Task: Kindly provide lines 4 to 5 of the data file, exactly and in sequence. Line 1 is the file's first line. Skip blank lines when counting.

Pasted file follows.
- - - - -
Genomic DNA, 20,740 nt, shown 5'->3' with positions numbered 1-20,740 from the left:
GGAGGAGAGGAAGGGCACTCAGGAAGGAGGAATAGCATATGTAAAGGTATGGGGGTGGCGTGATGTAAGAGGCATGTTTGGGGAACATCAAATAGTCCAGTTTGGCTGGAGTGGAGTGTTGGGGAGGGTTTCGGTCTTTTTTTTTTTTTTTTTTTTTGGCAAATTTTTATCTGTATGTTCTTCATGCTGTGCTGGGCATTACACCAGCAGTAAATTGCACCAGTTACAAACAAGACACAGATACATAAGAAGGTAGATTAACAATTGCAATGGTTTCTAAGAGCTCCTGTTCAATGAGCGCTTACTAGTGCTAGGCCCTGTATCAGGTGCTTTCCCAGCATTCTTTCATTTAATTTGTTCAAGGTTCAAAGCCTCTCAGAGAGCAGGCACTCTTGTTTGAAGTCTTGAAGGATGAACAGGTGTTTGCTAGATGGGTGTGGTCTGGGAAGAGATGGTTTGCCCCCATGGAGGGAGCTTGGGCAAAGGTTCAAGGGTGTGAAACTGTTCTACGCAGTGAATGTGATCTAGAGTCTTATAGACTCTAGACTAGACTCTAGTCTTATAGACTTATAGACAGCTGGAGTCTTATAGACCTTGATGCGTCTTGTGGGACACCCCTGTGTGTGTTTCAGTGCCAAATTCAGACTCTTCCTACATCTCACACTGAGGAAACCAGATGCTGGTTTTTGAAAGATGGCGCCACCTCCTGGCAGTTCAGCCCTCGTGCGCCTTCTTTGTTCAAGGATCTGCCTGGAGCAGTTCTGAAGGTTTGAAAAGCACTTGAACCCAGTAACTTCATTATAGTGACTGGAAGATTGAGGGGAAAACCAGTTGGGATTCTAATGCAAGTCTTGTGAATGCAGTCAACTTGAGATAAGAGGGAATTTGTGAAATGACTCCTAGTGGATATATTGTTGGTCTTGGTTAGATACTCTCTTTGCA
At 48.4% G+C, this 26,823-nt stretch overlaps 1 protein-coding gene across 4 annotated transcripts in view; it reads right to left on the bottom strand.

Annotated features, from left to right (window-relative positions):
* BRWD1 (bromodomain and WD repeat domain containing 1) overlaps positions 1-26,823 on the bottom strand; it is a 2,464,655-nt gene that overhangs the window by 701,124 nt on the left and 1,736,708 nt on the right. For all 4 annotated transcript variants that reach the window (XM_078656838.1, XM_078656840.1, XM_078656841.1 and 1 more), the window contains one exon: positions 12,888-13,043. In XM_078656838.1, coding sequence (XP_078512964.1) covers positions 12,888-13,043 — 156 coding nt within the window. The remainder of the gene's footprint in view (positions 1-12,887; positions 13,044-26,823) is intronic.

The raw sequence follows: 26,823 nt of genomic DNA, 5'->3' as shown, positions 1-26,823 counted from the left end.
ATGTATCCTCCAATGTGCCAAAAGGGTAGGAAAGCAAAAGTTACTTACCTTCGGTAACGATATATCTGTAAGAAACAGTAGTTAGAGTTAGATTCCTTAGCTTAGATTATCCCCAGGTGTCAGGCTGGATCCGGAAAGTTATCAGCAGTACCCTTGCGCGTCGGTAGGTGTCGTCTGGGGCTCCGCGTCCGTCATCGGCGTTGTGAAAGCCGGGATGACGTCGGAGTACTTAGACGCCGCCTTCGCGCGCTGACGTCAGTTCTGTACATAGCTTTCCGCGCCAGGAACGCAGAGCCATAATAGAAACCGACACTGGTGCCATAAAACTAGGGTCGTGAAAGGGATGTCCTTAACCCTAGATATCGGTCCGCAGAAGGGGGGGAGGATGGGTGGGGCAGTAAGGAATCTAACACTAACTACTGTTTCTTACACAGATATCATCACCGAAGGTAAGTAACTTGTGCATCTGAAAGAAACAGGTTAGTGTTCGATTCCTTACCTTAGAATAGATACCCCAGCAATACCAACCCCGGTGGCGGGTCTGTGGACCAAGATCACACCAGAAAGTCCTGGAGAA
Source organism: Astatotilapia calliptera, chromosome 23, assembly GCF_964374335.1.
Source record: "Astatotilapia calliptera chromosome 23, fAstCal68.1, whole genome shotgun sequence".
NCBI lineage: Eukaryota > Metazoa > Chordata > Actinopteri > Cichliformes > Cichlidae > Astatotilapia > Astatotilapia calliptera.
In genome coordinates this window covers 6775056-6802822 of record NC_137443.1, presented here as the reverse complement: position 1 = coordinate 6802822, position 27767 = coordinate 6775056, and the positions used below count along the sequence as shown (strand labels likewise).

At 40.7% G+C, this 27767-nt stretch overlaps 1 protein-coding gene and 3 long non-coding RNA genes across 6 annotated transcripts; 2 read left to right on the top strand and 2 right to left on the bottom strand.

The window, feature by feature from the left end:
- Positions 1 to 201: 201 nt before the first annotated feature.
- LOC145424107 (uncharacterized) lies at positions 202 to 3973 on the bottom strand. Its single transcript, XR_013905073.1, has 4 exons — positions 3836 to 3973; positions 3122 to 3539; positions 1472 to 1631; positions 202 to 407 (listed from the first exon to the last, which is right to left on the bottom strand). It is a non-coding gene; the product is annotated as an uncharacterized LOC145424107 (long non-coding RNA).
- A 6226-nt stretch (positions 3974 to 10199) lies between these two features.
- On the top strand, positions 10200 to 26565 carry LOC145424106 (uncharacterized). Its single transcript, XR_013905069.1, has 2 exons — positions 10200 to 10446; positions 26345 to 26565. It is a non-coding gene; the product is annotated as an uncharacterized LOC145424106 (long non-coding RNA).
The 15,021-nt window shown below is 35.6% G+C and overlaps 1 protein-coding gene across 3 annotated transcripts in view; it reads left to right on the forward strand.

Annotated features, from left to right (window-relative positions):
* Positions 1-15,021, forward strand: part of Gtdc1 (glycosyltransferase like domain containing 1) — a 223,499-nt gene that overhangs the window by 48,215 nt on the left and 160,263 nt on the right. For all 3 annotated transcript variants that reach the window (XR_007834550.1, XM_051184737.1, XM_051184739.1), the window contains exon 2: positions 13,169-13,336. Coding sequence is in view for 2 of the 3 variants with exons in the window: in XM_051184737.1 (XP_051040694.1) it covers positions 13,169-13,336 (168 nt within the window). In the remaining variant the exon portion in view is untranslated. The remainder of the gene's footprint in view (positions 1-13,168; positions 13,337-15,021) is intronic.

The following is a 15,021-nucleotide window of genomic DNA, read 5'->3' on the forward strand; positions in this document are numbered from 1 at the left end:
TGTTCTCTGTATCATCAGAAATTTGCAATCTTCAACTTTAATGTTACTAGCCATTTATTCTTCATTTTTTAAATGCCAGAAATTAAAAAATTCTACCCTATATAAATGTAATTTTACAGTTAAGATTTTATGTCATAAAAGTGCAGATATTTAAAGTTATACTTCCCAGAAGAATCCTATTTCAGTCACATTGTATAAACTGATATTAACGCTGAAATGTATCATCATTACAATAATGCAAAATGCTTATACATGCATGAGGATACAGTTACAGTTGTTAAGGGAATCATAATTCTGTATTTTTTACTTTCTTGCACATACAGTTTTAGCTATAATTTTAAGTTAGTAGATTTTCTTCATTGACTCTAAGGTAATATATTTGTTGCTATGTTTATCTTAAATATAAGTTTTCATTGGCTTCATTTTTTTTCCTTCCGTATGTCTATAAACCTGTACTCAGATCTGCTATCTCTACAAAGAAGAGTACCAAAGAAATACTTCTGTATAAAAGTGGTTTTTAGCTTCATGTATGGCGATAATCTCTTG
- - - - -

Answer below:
Annotated features, from left to right (window-relative positions):
* BRWD1 (bromodomain and WD repeat domain containing 1) overlaps positions 1-26,823 on the bottom strand; it is a 2,464,655-nt gene that overhangs the window by 701,124 nt on the left and 1,736,708 nt on the right. For all 4 annotated transcript variants that reach the window (XM_078656838.1, XM_078656840.1, XM_078656841.1 and 1 more), the window contains one exon: positions 12,888-13,043. In XM_078656838.1, coding sequence (XP_078512964.1) covers positions 12,888-13,043 — 156 coding nt within the window. The remainder of the gene's footprint in view (positions 1-12,887; positions 13,044-26,823) is intronic.